December 11, 2019 I Event
Growing the Family
Expanding product categories and exploding markets defined the 2019 AES show.
Visitors to the 147th Audio Engineering Society’s Pro Audio Convention in New York City this October saw firsthand how the MI world is growing—in terms of creativity, technology and community alike.
AES 2019 showed that its core musical market is still thriving, creating steady sales and inspiring new products.
Many exhibitors noted the steady stream of young students among the show’s 14,000-plus visitors. “It’s great seeing so many students who are interested in studio and live sound at the show,” said Audio-Technica’s Gary Boss. “This year, we’re celebrating the 25th anniversary of one of our legacy AT4050 studio microphone, which is older than many of those students. There are lots of booths showcasing similar legacy products that might not be the shiny new thing but are staples of the industry.”
As in recent years, podcasting continued to be a notable trend of AES. Zoom announced the new LiveTrak L-8 digital mixer and recorder. Containing dedicated podcaster features like sound pads and TRRS connections, the product is aimed directly at the podcasters, who Zoom’s Samuel Greene estimates make up over 60% of Zoom’s customer base.
While Warm Audio primarily sees its new products like the new WA-84 small pencil condenser microphone appealing to musicians, they too are seeing growth in podcaster interest. “Famous broadcasters like Howard Stern use large condenser microphones, which is what we make,” said Warm’s Bryce Young. “So we are seeing some people want to do the same thing and use a studio-style mic in the podcasting world.”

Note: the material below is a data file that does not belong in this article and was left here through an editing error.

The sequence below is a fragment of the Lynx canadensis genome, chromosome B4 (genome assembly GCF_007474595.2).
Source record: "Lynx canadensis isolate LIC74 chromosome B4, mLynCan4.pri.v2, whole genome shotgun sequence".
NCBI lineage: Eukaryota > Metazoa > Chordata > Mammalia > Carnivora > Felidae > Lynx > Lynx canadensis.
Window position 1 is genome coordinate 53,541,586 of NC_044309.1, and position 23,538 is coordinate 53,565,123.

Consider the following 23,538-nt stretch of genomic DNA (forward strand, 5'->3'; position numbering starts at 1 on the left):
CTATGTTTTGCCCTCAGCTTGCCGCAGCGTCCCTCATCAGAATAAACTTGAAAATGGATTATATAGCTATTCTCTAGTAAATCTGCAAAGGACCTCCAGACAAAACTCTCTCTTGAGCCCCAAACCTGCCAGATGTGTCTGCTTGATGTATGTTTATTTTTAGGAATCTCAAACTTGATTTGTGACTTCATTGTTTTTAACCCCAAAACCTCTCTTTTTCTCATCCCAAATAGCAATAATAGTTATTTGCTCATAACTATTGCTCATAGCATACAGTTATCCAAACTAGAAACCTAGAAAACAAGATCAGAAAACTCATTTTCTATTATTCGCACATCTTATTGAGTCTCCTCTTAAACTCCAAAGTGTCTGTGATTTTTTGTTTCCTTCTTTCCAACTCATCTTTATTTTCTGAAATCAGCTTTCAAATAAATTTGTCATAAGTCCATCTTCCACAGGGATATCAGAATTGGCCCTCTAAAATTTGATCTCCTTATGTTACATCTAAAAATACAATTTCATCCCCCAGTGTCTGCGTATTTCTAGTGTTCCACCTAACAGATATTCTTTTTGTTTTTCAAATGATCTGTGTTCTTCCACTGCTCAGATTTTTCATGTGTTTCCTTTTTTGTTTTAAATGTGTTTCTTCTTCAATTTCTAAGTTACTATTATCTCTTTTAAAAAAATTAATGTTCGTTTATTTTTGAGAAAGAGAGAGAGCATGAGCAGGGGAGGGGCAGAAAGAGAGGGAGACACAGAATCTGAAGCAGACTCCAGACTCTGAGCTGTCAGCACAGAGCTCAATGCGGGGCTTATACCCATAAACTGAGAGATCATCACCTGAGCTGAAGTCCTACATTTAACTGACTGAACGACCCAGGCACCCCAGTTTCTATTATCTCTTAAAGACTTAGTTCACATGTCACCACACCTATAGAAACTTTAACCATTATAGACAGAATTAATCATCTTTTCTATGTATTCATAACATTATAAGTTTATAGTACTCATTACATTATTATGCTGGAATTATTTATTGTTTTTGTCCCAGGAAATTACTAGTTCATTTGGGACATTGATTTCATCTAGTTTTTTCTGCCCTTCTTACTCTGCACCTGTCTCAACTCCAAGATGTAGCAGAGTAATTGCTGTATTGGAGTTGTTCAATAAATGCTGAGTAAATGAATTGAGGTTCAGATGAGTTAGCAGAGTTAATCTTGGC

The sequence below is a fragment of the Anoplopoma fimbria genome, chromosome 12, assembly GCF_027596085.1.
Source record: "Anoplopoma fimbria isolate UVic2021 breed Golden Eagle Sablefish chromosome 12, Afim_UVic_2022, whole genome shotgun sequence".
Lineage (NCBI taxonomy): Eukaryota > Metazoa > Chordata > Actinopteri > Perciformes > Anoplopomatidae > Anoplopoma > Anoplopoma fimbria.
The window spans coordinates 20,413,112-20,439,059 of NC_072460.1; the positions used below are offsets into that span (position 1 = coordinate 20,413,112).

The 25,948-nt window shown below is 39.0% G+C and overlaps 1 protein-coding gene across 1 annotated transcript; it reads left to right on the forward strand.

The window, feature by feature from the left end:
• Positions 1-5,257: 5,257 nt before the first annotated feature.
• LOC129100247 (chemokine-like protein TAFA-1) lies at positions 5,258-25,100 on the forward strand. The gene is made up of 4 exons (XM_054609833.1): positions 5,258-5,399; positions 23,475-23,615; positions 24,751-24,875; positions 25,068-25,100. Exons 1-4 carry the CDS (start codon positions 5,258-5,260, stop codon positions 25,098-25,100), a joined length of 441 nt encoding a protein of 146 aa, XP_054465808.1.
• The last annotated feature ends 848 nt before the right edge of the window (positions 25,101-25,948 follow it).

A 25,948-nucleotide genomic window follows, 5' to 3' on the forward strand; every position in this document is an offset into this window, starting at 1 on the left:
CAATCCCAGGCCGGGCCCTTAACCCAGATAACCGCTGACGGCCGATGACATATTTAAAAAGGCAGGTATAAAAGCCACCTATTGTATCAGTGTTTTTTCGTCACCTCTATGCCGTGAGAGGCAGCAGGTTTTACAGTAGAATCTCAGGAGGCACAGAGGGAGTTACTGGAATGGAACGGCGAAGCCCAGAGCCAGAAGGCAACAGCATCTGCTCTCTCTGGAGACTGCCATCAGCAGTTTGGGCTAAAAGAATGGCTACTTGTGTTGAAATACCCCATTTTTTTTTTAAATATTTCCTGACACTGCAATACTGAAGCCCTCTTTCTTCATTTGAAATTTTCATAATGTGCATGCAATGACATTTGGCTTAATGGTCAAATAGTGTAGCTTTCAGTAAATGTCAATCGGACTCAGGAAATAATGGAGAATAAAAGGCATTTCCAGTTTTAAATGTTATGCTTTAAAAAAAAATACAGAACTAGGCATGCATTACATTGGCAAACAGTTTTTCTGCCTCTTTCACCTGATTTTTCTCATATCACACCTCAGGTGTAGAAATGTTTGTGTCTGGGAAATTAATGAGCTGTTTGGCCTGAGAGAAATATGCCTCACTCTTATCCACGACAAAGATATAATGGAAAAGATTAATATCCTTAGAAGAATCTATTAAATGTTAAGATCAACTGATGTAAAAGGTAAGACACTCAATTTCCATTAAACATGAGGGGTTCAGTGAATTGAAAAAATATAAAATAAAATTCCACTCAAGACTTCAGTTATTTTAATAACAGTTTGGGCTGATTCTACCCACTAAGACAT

Music-oriented software and effects companies are also seeing growth in the podcasting market. “Products like our Synergy Core give podcasters next-level sound quality, preamps and mic modeling,” said Antelope’s Kristian Velkov. “We give them access to the sounds of classic and proven Japanese and German microphones that are very difficult to get a hold of.”
Multiple company representatives noted the growth of 3D and immersive audio, a trend that Sennheiser jumped on with the acquisition of Dear Reality, which showcased a new software update that supports 26 multi-channel formats. “Our software is being used for surround sound, audio for picture, games, and virtual and augmented reality, but I also see immersive and spatial audio becoming more popular for music,” said Achim Fell of Dear Reality.
Speaking of format-friendly innovations, Jake Altschuler of Avid discussed a new partnership between the company and Netflix: “Now, you can export one WAV file from Pro Tools, and it will contain different stereo formats, languages and other data so it will automatically work on all Netflix platforms,” he said.
Industry hardware stalwarts are also serving increasingly diverse markets. AES marked the first show appearance for Focusrite’s hugely popular Scarlett 3rd Gen audio interfaces, which are selling not just to “musicians, who are our traditional customer base but to video game streamers, podcasters, broadcasters and any other [end-users] in between,” said Focusrite’s Dan Hughley. Similarly, Shure’s TwinPlex lavalier and headset microphone series aids in use-cases ranging from film and TV dialogue to live theater performance to corporate and house-of-worship use and beyond, says Shure’s John Born. “If you need a headset or small lavalier—for any purpose—we have the solution.” MI